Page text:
UCSB professor Charles A. Akemann delivered failing grades to an extremely high ratio of students in his Math 3A and 3B courses last quarter, leaving many students scrambling to retake the introductory courses.

Since the course sequence is a requirement for all engineering majors and most science and math majors, many of the students who flunked complain that they are now struggling to crash these highly impacted classes. Although Akemann’s course syllabi did stipulate a strict lack of a grading curve, these introductory calculus courses have rarely seen so many failures, officials said.

According to Glenn Beltz, professor and associate dean of undergraduate studies in the College of Engineering, his department reviewed the grades of Akemann’s Math 3A and 3B students at the end of the quarter as part of routine procedure to keep track of students on academic probation. After review, Beltz said, his office determined the large number of failures to be unusual, as nearly 40 percent of engineering majors who took Math 3A with Akemann will need to retake it.

While Beltz noted that a professor has the right to set the grading scale however he or she deems appropriate, the significant number of failures prompted the department to examine the unusual situation.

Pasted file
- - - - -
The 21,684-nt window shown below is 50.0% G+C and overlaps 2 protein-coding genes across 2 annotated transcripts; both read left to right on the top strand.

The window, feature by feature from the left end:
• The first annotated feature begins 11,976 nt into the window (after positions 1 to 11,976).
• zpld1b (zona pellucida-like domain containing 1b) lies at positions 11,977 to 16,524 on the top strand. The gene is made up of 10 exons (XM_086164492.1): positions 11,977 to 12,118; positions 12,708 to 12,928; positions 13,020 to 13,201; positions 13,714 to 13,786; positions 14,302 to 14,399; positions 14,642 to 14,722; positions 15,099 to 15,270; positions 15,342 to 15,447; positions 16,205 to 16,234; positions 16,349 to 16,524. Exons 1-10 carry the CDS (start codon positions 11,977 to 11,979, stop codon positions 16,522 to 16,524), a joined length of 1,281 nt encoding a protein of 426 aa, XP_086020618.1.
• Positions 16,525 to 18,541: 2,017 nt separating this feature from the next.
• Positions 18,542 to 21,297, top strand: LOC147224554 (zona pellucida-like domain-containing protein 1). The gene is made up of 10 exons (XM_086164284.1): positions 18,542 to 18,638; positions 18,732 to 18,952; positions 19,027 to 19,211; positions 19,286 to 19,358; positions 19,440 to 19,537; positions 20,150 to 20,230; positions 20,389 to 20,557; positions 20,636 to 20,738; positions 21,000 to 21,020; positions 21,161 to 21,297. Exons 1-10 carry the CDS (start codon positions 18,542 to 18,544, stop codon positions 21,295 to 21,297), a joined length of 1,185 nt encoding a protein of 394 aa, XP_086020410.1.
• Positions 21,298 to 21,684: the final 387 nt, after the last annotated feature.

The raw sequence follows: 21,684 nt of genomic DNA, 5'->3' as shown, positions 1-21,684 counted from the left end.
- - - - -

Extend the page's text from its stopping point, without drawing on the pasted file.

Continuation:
Ricardo Alamillo, engineering student council co-chair, said professor Akemann created a difficult learning environment for students. Alamillo also noted that given the economic climate, students may have trouble staying on course for graduation.

“There were kids enrolled in the summer transition [program] who were highly prepared…and they were surprised that this was what they did horrible in,” Alamillo , a fourth-year chemical engineering major, said.

Mathematics Dept. chair Jeffrey Stopple, however, said Akemann flunked students according to the established guidelines of the course.

“Professor Akemann volunteered to teach both of these courses,” Stopple said. “I spoke with [him] and made sure that the grades were assigned based on the criteria in the syllabus he gave out at the beginning of the quarter.”

As of press time, the Daily Nexus was unable to reach Professor Akemann for comment.

Beltz said he is confident Akemann’s students will still be able to stay on track with their major requirements.

“The Math Department has been extraordinarily helpful to make space for [them],” he said. “I am confident that [they] will catch up in a timely manner.”

Mary Nisbet, acting dean of undergraduate education for the College of Letters and Science, said she worked with Stopple and Beltz to discuss making room for math students in need of retakes.

“[We’ve] worked before the break to find ways to allow as many students as possible to progress,” she said. “Some extra courses had already been added for winter and the department is seeking extra support from the dean of Mathematics, Life and Physical Sciences for spring and summer school classes.”